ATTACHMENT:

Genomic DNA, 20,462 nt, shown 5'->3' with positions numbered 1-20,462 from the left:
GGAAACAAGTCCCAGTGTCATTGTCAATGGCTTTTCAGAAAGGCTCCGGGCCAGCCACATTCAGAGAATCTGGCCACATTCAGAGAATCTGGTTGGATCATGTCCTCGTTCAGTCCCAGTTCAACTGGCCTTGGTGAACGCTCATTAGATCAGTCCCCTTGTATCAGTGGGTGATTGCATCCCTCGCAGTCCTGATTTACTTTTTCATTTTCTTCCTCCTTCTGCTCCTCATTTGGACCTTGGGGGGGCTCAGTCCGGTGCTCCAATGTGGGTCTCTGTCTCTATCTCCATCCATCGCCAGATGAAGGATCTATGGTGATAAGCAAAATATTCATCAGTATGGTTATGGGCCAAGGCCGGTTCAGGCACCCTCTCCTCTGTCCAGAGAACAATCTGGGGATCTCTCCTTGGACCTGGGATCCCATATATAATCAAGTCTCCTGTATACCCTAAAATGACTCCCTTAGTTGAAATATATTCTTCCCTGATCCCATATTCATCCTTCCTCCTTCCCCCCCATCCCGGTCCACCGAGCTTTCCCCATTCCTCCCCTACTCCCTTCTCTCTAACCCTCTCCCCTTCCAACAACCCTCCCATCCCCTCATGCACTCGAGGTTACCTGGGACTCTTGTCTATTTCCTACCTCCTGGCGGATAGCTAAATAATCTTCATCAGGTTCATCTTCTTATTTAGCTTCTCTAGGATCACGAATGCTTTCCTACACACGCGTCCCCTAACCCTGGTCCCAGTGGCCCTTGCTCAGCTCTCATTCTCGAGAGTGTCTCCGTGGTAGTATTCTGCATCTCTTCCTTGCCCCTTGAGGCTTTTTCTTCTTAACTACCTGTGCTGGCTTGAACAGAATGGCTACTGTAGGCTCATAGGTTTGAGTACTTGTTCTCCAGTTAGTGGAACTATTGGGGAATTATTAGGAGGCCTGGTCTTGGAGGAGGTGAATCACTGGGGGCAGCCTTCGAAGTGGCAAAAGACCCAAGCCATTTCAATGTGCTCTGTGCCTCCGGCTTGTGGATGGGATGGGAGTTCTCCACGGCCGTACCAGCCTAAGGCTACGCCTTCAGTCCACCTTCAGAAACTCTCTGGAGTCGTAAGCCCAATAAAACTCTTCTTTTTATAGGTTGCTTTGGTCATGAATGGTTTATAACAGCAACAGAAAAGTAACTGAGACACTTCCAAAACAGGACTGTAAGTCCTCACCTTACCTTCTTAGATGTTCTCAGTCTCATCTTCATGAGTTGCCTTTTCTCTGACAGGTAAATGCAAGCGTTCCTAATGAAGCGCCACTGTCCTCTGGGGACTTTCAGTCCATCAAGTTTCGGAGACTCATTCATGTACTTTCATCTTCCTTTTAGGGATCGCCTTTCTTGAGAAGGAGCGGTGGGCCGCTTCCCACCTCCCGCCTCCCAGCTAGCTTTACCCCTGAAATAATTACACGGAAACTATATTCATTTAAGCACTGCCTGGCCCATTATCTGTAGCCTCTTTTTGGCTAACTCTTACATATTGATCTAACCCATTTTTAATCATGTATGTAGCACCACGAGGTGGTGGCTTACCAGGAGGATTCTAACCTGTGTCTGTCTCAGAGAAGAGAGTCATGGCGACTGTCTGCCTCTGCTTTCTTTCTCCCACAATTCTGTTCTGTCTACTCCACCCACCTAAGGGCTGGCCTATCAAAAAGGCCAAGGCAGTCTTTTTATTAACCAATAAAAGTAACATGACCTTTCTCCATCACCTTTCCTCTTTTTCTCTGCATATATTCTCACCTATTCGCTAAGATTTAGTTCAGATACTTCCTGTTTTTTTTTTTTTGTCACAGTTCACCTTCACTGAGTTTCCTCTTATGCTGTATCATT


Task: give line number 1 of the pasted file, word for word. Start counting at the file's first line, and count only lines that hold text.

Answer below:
Genomic DNA, 20,462 nt, shown 5'->3' with positions numbered 1-20,462 from the left: